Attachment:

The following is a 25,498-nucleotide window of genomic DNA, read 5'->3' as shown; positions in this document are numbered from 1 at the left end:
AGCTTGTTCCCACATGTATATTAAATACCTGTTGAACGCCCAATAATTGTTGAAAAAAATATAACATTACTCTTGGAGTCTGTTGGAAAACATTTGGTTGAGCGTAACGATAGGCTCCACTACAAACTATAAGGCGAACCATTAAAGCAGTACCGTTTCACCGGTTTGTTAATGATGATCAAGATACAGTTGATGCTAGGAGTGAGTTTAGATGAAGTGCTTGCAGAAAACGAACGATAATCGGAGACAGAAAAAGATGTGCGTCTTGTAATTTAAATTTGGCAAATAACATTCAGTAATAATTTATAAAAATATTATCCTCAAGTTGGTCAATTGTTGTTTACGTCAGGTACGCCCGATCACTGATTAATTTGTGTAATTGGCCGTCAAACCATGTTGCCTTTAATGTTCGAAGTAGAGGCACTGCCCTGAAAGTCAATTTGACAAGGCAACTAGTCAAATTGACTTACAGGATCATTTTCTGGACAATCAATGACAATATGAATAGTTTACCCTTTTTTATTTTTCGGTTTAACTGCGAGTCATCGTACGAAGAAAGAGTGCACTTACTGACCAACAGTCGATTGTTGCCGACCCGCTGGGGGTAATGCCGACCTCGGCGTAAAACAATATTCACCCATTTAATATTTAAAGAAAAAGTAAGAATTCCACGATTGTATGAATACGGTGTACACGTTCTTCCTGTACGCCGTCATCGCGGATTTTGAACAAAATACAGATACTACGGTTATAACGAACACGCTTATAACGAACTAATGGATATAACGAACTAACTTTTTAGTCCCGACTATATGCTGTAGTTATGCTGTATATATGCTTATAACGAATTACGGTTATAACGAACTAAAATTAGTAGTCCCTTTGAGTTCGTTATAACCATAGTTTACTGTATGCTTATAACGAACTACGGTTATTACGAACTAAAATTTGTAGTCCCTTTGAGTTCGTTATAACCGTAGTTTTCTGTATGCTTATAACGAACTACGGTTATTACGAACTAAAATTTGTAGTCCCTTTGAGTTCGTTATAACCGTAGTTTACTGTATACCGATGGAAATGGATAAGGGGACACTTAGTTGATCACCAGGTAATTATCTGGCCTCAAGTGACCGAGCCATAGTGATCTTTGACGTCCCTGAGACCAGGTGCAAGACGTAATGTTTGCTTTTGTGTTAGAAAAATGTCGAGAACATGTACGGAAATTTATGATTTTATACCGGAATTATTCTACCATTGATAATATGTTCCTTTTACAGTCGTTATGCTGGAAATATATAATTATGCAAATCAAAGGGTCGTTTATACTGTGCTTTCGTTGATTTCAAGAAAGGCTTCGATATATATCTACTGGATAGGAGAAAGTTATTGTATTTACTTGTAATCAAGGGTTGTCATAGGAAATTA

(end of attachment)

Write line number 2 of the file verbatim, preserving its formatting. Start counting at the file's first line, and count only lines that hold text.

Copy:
AGCTTGTTCCCACATGTATATTAAATACCTGTTGAACGCCCAATAATTGTTGAAAAAAATATAACATTACTCTTGGAGTCTGTTGGAAAACATTTGGTTGAGCGTAACGATAGGCTCCACTACAAACTATAAGGCGAACCATTAAAGCAGTACCGTTTCACCGGTTTGTTAATGATGATCAAGATACAGTTGATGCTAGGAGTGAGTTTAGATGAAGTGCTTGCAGAAAACGAACGATAATCGGAGACAGAAAAAGATGTGCGTCTTGTAATTTAAATTTGGCAAATAACATTCAGTAATAATTTATAAAAATATTATCCTCAAGTTGGTCAATTGTTGTTTACGTCAGGTACGCCCGATCACTGATTAATTTGTGTAATTGGCCGTCAAACCATGTTGCCTTTAATGTTCGAAGTAGAGGCACTGCCCTGAAAGTCAATTTGACAAGGCAACTAGTCAAATTGACTTACAGGATCATTTTCTGGACAATCAATGACAATATGAATAGTTTACCCTTTTTTATTTTTCGGTTTAACTGCGAGTCATCGTACGAAGAAAGAGTGCACTTACTGACCAACAGTCGATTGTTGCCGACCCGCTGGGGGTAATGCCGACCTCGGCGTAAAACAATATTCACCCATTTAATATTTAAAGAAAAAGTAAGAATTCCACGATTGTATGAATACGGTGTACACGTTCTTCCTGTACGCCGTCATCGCGGATTTTGAACAAAATACAGATACTACGGTTATAACGAACACGCTTATAACGAACTAATGGATATAACGAACTAACTTTTTAGTCCCGACTATATGCTGTAGTTATGCTGTATATATGCTTATAACGAATTACGGTTATAACGAACTAAAATTAGTAGTCCCTTTGAGTTCGTTATAACCATAGTTTACTGTATGCTTATAACGAACTACGGTTATTACGAACTAAAATTTGTAGTCCCTTTGAGTTCGTTATAACCGTAGTTTTCTGTATGCTTATAACGAACTACGGTTATTACGAACTAAAATTTGTAGTCCCTTTGAGTTCGTTATAACCGTAGTTTACTGTATACCGATGGAAATGGATAAGGGGACACTTAGTTGATCACCAGGTAATTATCTGGCCTCAAGTGACCGAGCCATAGTGATCTTTGACGTCCCTGAGACCAGGTGCAAGACGTAATGTTTGCTTTTGTGTTAGAAAAATGTCGAGAACATGTACGGAAATTTATGATTTTATACCGGAATTATTCTACCATTGATAATATGTTCCTTTTACAGTCGTTATGCTGGAAATATATAATTATGCAAATCAAAGGGTCGTTTATACTGTGCTTTCGTTGATTTCAAGAAAGGCTTCGATATATATCTACTGGATAGGAGAAAGTTATTGTATTTACTTGTAATCAAGGGTTGTCATAGGAAATTA